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Labor Researchers: Bush Policies Perpetuate Black Poverty

Source: AFL-CIO

Bush administration policies that cut education and basic anti-poverty programs in favor of tax cuts for the wealthy have exacerbated sharp differences in job opportunities for white and black workers, according to a new report by the Labor Research Association (LRA), a New York-based research and advocacy group.

The report,
The Perpetuation of Poverty and Race Discrimination, released Nov. 15, calls for a greater investment in such programs as education and fair housing that help low-income workers find better jobs.

The federal
Bureau of Labor Statistics reported the unemployment rate last month for white men was 3.8 percent, compared with 8.5 percent for black men. White women were unemployed at a rate of 4.1 percent, while 7.6 percent of black women were jobless. The hardest hit workers are black youths, with an unemployment rate of 32.9 percent, compared with a rate of 14.2 percent for white youths.

The key to better job opportunities for people of color and the poor is a college education, LRA reports, with only 2.3 percent of college graduates unemployed. But rather than increasing funding to educate the nation’s poor, the Bush administration and Republican congressional leaders plan to slash some $14 billion from student aid programs, a move that likely would raise the cost of education for students and their families with increased student loan interest rates and fees. Federal assistance is what makes it possible for many students of color and low-income students to attend college.

The Bush administration also is proposing deep cuts in federal housing assistance that helps poor families find better housing and relocate to areas with better job and education opportunities, LRA says.

“The administration can help black youths enter college and end a long-standing cycle of poverty or leave them to fall into the ranks of the chronically unemployed and underemployed,” the report says. “Republican support for the budget cuts indicates that the Bush administration and its allies prefer to leave young black people stuck in a desperate situation while tax cuts for the rich continue.”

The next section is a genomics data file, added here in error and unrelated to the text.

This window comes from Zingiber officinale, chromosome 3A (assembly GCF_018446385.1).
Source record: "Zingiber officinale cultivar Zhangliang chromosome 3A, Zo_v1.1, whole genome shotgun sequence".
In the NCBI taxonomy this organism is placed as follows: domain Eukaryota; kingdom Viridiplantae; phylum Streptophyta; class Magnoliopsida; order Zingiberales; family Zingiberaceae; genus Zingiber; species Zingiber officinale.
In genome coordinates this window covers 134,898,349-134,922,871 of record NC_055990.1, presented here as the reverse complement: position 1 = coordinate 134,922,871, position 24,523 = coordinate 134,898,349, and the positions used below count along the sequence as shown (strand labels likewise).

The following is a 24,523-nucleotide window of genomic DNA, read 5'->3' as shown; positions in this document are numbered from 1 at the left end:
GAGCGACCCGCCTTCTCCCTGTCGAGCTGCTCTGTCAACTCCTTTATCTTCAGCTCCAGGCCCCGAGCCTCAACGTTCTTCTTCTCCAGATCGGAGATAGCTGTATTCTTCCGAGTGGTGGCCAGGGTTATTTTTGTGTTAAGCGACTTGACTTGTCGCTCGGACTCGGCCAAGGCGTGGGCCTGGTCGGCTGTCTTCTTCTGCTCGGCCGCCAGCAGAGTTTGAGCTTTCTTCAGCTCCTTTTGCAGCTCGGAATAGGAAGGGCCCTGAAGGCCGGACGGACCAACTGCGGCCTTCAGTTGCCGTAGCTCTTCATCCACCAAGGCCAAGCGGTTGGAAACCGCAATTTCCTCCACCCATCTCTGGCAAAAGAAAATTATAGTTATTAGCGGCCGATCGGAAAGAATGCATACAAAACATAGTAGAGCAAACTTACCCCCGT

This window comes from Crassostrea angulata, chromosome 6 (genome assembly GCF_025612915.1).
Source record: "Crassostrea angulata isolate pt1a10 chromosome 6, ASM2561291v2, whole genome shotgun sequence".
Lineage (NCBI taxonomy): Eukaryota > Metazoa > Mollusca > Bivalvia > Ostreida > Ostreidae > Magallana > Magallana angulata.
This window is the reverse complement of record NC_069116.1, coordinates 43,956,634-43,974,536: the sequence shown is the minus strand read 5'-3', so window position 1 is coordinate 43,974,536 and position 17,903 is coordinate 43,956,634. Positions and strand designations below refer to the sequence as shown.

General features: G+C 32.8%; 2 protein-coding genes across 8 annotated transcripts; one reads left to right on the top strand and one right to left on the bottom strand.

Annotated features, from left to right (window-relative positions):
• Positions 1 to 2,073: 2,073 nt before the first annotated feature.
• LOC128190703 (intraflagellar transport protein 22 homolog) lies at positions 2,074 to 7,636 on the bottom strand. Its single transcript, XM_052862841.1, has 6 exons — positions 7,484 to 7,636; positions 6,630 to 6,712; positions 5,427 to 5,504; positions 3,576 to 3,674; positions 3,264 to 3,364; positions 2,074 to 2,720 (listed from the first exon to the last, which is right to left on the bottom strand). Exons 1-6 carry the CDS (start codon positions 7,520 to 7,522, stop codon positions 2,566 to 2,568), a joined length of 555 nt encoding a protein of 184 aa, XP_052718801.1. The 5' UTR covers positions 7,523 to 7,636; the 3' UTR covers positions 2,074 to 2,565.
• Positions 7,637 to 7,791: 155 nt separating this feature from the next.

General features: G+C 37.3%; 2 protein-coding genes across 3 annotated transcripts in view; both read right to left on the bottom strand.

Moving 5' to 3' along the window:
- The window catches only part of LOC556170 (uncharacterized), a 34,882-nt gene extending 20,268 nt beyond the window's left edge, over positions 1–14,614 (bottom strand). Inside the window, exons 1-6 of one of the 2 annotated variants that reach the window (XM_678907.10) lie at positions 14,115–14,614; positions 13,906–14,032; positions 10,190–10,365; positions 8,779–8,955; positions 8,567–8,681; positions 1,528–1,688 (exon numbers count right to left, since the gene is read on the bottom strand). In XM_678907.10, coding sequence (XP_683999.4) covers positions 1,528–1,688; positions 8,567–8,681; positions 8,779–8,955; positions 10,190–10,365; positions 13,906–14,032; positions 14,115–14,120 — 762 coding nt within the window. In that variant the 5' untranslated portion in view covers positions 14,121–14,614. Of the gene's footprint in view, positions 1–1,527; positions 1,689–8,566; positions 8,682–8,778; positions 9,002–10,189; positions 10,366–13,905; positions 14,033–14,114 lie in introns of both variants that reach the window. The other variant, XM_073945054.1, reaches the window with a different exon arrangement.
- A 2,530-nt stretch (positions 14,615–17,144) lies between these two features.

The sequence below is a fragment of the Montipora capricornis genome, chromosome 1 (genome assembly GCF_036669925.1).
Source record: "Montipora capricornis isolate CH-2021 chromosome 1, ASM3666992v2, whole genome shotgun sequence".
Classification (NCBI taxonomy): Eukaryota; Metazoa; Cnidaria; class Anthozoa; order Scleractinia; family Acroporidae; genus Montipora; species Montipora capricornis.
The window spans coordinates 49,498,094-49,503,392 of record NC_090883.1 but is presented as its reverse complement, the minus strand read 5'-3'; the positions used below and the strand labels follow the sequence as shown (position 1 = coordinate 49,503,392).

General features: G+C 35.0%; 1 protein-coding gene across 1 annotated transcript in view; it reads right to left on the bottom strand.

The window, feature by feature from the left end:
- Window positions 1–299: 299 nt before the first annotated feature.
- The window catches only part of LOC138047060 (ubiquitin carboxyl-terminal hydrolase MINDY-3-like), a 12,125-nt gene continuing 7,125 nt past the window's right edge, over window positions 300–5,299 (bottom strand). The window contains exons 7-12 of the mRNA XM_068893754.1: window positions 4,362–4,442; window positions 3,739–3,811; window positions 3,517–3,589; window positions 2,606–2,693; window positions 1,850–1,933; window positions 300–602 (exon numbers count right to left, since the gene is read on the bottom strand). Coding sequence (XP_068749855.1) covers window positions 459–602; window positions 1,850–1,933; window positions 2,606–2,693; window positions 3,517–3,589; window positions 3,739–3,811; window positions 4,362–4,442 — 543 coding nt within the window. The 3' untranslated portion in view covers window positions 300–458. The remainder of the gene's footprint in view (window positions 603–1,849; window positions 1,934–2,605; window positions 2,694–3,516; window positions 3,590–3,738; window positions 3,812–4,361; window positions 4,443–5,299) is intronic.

Republican leaders in the U.S. House on Nov. 10
postponed action on a budget bill that would cut more than $50 billion from vital working family programs because they failed to find the votes to win. But House leaders and the Bush administration are expected to continue pressuring lawmakers to pass the budget cuts before the Thanksgiving recess.

The House bill includes $10 billion in cuts for Medicaid health services for poor children and long-term care patients and would raise the costs of prescription drugs for beneficiaries. It also would take some $5 billion from child support enforcement, $1.3 billion from foster care and Social Security disability payments and $844 million from food stamps.

Earlier that day, the Senate Finance Committee refused to move a
$70 billion package of tax cuts for the wealthy promoted by congressional leaders and the Bush administration. Republican leaders, unable to secure enough votes on the 11-Republican, nine-Democrat panel to move the bill to the full Senate, postponed the vote on the tax cuts.

AFL-CIO President John Sweeney’s statement on the House budget bill.
Read why tax cuts for the wealthy are the
wrong priority.
See how Bush’s tax cuts for the wealthy have
undermined the economy.
Read how the budget bill
hurts vital programs for low-income families


Blogger rygnn2@voteswagon.com said...

Here is a discussion of Bush policy, Tax Breaks, or so called breaks. Is this real relief or just another so called benefit for the rich? Are tax cuts really helping America or are they just paying lip service to the people who request the breaks the most? Many feel the relief is not real, only temporary, and when its time to pay the piper another administration will take the fall. Here is one argument offered for this reasoning.
Why do people rebel so strongly against tax breaks? What is the problem with tax breaks? Who wants to pay more taxes? Well if you fall into either a middle income tax or lower income tax bracket, which would most likely make you the average man woman or child in America, you may want to. How can paying more taxes actually make you more money you are asking, I will explain it to you. Let’s begin by dissecting what tax cuts mean to the average American and where the problem with the current Bush tax policy lies for most individuals.
Bush’s tax cut policy targets those taxes, including the estate tax and the federal income tax, where the wealthy pay the largest share. This selectivity insures that the tax cut routinely favors the richest tax payers. Seventy Eight percent of all Americans pay more in federal payroll taxes, which fund Social Security and Medicare, than they pay in federal income taxes. But there has been no proposal from Bush for any cut in this tax, which many consider by far to be the most regressive tax imposed by the federal government.
Raymond B

5:47 PM  

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